I've been watching birds for a long time now (as a kid I used to sleep with the full-sized Eastern Peterson's beside my bed -- okay, who am I kidding, in my bed) and I think I'm a pretty decent birdwatcher. That said, there are some pretty glaring holes in my repertoire. I've never met a small sandpiper ("peep") I could happily identify with complete certainty, for example, aside from the very small Sanderlings and Dunlin. Sparrows used to be a thorn in my side, except for a few very common and distinctive species. And gulls? There are only two gulls, right? Ring-Billed and Herring?
It's very easy to just dismiss these groups as being ridiculously hard to tell apart, and just be satisfied with my ability to ID the rest quickly and efficiently by sight and/or sound. But if I want to continue to consider myself a serious birder -- and I most emphatically do -- I can't keep being lazy about the groups I find hard.
So finally, over the past few years, I've started taking on these groups. Sparrows are actually pretty easy, now that I know where to look for the distinguishing characteristics. They're still the same small, brown, stripy birds, but I've worked on figuring out it over the years and rather than seeing a small, browns, stripy bird and going "Ugh, sparrow sp." I can look at it and say -- "Okay, it has a bright pink beak, and it's kind of grayish and boring on the face, huh, that must be a Field Sparrow." That was almost my exact line of thought when one turned up at the feeder last fall. I had to get out the book to confirm the pink beak diagnosis, but I was correct, and it felt great.
See, this is the thing. There's a certain amount of satisfaction in being able to see something flying by in a blur and say what it is immediately. But there's also a great amount of satisfaction in working at an ID and getting it right. Another case in point: gulls.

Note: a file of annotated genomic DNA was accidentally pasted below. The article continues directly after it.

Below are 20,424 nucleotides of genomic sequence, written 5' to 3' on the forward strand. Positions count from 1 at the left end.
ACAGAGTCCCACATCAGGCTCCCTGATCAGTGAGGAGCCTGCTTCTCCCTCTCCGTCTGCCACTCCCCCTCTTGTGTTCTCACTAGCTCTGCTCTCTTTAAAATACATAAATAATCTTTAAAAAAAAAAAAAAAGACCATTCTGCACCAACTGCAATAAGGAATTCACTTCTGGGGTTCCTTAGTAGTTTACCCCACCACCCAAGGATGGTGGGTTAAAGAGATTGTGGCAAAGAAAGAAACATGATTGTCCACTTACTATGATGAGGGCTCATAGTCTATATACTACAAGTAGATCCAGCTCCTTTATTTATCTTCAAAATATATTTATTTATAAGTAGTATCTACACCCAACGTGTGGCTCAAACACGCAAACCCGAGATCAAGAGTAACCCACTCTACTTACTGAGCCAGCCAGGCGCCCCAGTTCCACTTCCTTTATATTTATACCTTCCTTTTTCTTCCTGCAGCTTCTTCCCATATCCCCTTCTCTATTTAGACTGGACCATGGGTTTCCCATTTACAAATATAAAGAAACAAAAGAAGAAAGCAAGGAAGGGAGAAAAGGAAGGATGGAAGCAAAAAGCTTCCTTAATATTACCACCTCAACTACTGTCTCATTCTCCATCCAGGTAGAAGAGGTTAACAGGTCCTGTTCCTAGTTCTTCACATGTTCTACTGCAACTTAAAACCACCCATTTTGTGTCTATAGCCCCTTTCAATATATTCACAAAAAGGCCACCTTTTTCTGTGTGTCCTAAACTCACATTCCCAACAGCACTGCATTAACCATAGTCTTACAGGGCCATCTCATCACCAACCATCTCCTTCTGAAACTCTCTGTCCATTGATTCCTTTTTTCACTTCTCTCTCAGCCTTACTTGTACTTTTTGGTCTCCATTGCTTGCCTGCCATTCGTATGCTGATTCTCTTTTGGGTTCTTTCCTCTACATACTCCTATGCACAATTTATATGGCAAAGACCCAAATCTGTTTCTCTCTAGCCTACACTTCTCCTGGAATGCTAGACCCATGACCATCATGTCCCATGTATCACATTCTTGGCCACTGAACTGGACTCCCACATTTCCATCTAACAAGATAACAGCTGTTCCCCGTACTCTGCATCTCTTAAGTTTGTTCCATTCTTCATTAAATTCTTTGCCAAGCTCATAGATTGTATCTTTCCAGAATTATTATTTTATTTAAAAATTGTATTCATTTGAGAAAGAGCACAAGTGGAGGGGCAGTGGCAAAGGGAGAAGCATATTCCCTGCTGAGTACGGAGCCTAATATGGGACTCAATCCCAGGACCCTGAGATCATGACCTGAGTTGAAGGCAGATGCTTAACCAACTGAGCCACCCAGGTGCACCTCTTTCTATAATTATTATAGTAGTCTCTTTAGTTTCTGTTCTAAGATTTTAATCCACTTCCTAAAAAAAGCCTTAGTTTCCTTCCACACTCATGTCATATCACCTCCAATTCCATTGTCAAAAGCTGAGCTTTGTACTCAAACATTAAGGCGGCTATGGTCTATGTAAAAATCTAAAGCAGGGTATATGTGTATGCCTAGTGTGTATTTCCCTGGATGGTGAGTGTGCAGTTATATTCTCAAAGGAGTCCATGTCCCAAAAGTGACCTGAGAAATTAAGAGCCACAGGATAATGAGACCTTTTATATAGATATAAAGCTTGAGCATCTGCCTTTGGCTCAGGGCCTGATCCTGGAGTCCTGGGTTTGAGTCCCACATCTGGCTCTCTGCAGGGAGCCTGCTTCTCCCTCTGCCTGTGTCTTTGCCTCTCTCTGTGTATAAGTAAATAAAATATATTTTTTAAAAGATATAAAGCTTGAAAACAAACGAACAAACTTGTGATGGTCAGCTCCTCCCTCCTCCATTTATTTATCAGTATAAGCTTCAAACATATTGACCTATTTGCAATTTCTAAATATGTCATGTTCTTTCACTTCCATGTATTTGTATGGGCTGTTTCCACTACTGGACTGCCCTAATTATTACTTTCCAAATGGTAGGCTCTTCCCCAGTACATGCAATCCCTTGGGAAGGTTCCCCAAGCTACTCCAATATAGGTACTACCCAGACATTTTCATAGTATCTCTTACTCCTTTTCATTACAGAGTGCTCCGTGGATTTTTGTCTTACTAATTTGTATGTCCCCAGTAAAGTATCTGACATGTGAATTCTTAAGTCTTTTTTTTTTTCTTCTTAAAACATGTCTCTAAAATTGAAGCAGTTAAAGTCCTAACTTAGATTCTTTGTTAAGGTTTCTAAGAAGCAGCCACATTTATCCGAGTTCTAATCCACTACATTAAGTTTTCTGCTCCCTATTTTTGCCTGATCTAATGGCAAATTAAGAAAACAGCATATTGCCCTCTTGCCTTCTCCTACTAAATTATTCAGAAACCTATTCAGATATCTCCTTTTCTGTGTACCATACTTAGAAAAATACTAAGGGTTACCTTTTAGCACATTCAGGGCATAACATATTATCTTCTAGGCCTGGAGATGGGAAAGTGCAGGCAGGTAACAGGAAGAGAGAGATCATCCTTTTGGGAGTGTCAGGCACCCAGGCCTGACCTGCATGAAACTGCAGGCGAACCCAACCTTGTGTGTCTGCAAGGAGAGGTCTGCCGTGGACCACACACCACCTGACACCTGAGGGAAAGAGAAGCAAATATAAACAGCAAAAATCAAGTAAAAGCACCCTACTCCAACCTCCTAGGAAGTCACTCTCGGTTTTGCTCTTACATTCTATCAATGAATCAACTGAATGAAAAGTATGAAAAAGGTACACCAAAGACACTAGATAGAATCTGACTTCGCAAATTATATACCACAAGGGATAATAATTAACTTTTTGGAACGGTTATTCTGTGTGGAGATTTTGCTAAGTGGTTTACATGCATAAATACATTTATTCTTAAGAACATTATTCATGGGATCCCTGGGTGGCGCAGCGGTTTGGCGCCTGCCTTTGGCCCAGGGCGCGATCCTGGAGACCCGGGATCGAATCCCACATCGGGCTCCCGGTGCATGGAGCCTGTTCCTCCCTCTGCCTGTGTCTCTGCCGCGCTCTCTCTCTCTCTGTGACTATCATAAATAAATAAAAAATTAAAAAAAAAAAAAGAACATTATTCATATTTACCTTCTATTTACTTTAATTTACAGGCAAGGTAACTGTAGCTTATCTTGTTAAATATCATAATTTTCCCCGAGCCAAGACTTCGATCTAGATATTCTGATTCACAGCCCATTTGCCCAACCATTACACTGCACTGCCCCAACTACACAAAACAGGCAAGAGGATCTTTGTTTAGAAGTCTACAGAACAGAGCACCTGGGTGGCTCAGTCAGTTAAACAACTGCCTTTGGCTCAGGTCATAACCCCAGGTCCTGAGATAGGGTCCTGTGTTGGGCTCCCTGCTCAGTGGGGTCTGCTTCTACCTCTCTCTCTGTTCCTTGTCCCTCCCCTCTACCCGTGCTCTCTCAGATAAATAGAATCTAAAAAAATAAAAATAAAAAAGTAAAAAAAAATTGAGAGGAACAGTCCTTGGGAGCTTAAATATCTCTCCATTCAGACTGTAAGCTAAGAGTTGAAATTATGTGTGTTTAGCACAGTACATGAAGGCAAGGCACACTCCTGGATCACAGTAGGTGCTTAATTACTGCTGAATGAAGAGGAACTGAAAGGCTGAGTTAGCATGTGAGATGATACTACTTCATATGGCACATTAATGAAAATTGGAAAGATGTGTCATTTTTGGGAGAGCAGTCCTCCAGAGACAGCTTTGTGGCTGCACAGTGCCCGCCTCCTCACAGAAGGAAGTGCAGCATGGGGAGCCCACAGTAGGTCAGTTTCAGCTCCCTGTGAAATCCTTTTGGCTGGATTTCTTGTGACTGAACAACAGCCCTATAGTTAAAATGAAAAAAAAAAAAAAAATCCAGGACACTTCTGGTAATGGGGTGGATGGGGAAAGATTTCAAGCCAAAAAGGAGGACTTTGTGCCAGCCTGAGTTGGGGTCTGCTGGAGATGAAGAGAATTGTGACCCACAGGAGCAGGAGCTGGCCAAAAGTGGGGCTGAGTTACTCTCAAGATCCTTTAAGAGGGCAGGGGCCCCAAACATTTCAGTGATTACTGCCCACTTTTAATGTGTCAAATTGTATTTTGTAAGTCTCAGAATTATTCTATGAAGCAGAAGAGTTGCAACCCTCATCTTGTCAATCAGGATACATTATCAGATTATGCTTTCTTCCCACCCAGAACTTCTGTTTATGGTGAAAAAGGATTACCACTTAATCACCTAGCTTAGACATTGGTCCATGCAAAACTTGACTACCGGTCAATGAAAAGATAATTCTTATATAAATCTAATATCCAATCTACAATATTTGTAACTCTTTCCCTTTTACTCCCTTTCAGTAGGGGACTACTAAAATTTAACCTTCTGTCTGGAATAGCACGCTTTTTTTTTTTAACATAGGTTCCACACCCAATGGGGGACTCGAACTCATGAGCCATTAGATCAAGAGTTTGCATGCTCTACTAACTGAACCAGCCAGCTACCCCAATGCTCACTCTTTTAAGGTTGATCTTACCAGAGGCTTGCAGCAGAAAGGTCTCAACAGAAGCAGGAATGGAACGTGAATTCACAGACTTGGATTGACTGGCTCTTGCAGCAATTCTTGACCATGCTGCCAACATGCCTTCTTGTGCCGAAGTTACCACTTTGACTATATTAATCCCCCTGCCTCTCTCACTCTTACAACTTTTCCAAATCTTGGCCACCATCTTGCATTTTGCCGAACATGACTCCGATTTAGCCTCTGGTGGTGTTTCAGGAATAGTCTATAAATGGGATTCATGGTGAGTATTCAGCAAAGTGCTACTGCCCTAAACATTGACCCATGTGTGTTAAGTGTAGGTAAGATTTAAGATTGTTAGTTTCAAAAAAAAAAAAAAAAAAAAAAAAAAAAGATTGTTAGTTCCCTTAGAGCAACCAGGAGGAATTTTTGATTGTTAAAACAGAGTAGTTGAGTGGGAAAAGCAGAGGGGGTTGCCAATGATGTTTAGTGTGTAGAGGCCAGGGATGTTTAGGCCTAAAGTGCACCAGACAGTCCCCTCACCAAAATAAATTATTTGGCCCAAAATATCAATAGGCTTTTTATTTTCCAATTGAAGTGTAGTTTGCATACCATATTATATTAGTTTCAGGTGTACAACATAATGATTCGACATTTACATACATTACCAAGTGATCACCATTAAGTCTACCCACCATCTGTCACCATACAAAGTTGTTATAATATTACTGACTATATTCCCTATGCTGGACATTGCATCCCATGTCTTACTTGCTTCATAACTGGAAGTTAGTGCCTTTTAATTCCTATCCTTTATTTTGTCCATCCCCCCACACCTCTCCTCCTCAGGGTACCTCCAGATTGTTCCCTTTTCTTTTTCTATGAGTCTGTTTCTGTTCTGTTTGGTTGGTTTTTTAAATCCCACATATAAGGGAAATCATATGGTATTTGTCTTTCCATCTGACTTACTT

This past week someone tipped me off to the fact that someone we both know had identified Glaucous Gulls at a reservoir I regularly frequent for birdwatching purposes. Previously I'd just been looking at the mass of white and grey and black birds, catching the size difference, and being all "Ring-Billed and Herring, check" then moving on to look for ducks, which I have no trouble IDing and which I quite enjoy looking for. I told my friend that I wouldn't know a Glaucous Gull from a hole in the ground, and he said "Well, apparently there's no black on the wing."
Huh, I thought, that seems easy enough.
And it was. The lack of black combined with their size, there was nothing else those three big pale gulls could have been. I wouldn't have even looked for them if someone hadn't mentioned they were there and what their key field marking is. Gulls have a couple of things to differentiate them -- their wingtips, the colouration under their wing, their head colour, and, critically, their beak and leg colour. I have enough practice identifying that sort of marking in other groups of birds, it's just a matter of not being lazy and applying my skills to this group that I've previously deemed too frustrating to bother with.
It's satisfying on several levels -- puzzling it out and IDing to a level of certainty I'm happy with, adding birds to my life list, and feeling like I'm growing as a birdwatcher and expanding my skill set.